The room is beach-themed with peach-colored walls and blue and tan throw pillows — “Life is better at the beach,” one says — and it’s waiting for her.
For 13 years, Hannah Viens has shared a room with her three sisters in the finished basement of her family’s Kansas City, Kan., home. Her older sisters are night owls — Hannah likes to rise early and read her Bible. And when her chemotherapy treatments made her weak or sick, the stairs were challenging.
Today — Christmas Eve — that ends. But Hannah doesn’t know it yet. Moving to the bigger home that her parents, Jim and Kim Viens, bought earlier this year wasn’t supposed to happen until later in the winter, when family friend and Master’s Community Church pastor Adam Anderson expected to finish the remodeling he had agreed to do for the family.
But for the past month, the Elves of Christmas Present have volunteered countless hours finishing the house for the Viens family to enjoy. On this Christmas Eve, while Hannah, her parents and her siblings Elizabeth, 19, Faith, 17, Rebecca, 16, Isaiah, 12, and Matthias, 3, enjoy a limo ride to the Country Club Plaza and a dinner at the Capital Grille, a team of elves arrives at their old house to move furniture and belongings to the newly finished one.
Only father Jim, a systems engineer at Cerner Corp., knows what is in store. It’s been tough to keep this a secret, particularly from his wife, who has wanted to visit the home to make decorating decisions, and his fourth-born daughter, who will need more space and assistance as she continues treatment for medulloblastoma, a type of brain cancer.
Just in time for Christmas, Hannah will have a bedroom on the main level, a bathroom right across the hall and a window overlooking the backyard — a place for a girl who loves arts and crafts, crocheting and coloring books to call her own.
They discovered the cancer because of the trampoline.
At age 10, Hannah began to suffer bouts of nausea and the occasional headache. But it wasn’t until she grew violently ill after just a few jumps on the family trampoline that it became clear something was seriously wrong. At the hospital, doctors had to hold her up to walk to the bathroom.
An emergency scan revealed a tumor at the base of her brain — medulloblastoma. Surgeons removed the tumor, and Hannah spent the next year and a half receiving radiation and chemotherapy treatments.
Jim Viens remembers the day he was outside in the yard shortly after Hannah’s first surgery. The Viens had left a baby monitor beside her bed in case she needed to call for help as she recovered.
Instead they heard Hannah quietly praying for all of the other kids she had met at the hospital.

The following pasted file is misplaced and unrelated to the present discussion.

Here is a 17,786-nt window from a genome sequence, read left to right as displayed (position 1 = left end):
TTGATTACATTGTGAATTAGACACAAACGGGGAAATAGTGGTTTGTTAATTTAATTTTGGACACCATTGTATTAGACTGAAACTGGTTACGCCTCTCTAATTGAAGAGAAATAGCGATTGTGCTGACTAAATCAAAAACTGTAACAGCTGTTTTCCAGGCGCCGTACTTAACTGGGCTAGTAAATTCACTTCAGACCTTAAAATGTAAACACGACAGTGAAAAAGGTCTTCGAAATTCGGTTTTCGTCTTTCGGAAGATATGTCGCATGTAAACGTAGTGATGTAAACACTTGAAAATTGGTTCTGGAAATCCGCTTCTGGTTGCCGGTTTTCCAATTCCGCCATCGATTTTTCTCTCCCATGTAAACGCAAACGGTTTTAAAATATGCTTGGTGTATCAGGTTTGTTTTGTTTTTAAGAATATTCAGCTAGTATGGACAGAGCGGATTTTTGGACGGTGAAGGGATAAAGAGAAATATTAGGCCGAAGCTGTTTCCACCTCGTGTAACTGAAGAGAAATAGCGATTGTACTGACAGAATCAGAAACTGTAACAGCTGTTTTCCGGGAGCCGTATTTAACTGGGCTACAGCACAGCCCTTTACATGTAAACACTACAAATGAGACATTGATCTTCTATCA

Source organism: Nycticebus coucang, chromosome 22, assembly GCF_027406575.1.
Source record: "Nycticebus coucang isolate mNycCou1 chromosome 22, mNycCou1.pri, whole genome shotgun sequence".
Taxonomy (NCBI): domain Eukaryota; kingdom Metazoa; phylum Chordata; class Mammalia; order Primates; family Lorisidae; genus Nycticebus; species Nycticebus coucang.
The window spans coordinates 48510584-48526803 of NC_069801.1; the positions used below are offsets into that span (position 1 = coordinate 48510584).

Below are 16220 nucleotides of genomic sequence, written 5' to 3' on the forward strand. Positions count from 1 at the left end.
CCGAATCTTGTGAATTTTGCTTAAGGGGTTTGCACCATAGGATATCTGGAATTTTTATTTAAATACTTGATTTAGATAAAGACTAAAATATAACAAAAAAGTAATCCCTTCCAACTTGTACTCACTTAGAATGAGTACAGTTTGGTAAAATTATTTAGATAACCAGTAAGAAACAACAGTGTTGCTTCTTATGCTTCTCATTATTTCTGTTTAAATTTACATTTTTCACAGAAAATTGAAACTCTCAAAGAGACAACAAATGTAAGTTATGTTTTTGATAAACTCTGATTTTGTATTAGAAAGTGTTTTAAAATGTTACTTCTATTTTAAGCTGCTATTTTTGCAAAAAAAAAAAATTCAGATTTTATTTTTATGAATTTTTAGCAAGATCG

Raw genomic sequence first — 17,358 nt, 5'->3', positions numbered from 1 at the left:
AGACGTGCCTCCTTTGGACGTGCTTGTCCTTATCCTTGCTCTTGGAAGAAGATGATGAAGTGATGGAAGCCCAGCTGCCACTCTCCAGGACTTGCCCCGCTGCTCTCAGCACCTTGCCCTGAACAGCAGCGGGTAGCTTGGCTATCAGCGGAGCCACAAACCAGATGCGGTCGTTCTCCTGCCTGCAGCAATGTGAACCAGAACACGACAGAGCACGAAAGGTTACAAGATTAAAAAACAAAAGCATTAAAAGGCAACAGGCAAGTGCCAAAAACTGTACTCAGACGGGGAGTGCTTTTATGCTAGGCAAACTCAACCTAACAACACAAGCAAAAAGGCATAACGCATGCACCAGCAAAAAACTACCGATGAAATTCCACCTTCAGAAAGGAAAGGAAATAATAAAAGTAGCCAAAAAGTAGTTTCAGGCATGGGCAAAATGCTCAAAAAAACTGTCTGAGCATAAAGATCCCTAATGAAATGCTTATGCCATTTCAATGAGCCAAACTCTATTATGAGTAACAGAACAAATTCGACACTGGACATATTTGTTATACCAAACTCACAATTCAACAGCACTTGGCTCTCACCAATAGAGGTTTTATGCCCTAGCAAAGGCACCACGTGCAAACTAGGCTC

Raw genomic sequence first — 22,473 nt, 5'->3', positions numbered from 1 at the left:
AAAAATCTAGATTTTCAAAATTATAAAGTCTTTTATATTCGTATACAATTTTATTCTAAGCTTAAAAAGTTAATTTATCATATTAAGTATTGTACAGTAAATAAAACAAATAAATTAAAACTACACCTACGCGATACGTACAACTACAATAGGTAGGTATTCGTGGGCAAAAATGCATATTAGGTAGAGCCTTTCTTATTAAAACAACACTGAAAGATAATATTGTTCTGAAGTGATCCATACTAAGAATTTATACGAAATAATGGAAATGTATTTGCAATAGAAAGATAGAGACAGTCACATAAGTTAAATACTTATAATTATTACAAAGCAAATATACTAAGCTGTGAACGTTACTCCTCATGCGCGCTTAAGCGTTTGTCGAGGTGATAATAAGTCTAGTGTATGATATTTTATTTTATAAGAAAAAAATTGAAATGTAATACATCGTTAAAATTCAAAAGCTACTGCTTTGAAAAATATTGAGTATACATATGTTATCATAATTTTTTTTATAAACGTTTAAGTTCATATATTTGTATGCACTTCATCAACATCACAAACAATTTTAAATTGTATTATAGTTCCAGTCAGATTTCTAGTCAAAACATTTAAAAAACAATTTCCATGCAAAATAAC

“It was such an insight into her,” Jim Viens said.
After treatment, follow-up scans came back clean, but in May, Hannah had a recurrence and doctors don’t know if treatment will again be successful.
In many ways, Jim Viens says, his daughter understands that her attitude can influence her outcome. And that she must trust that God has a plan for her.
“She knows everything is determined by God already,” her father said. “She has confidence that she will be in a place that has no cancer.”
And so Hannah continues with her routine as best as she can. She plays with the Rainbow Loom she got for Christmas last year. She reads her Bible and chats with her family at dinner time. She enjoys the good times, like when the Make-a-Wish Foundation sent her family to Hawaii last year so she could attend surfing star Bethany Hamilton’s camp.
“Everything about this has added a weightiness to her personality,” Adam Anderson said. “Here she is dealing with a life and death situation, and she is becoming a very mature well-grounded young lady.”
A wonderful reveal
It was a Children’s Mercy Hospital social worker who alerted Chief Elf to the Viens family. Chief Elf, who never reveals his true name, leads the Elves of Christmas Present network of volunteers who quietly give time and money each year to grant Christmas wishes to Kansas City area families.
Anderson says he received a call from Chief Elf shortly after Thanksgiving. He wanted to get the family into their home by Christmas.
“I thought he was out of his mind,” Anderson laughed. Instead, Anderson found himself with teams of plumbers, carpenters, electricians and construction workers who worked on the home through last week to make it ready by Christmas Eve. Among them: a lighting crew that decked the whole house out in colorful bulbs.
Those lights were the first thing the Viens family saw when they pulled up to their new home after a special day.
A few minutes before, Chief Elf had said, “Time to roll.” The elves scattered as quickly as they had arrived.
The family arrived next. The kids saw the decked-out tree with dozens of presents in the corner. The large kitchen. Kim Viens wept with joy.
Hannah looked around thoughtfully, clasped her hands and went straight to her room.
She had a new full-size bed with lots of pillows to remind her of Hawaii. She sprawled across the bed and took off her purse and her hat. She smiled.
A bedroom of her own, a bathroom right across the hall, a window overlooking the backyard — a place for a girl to call her own.
Just in time for Christmas.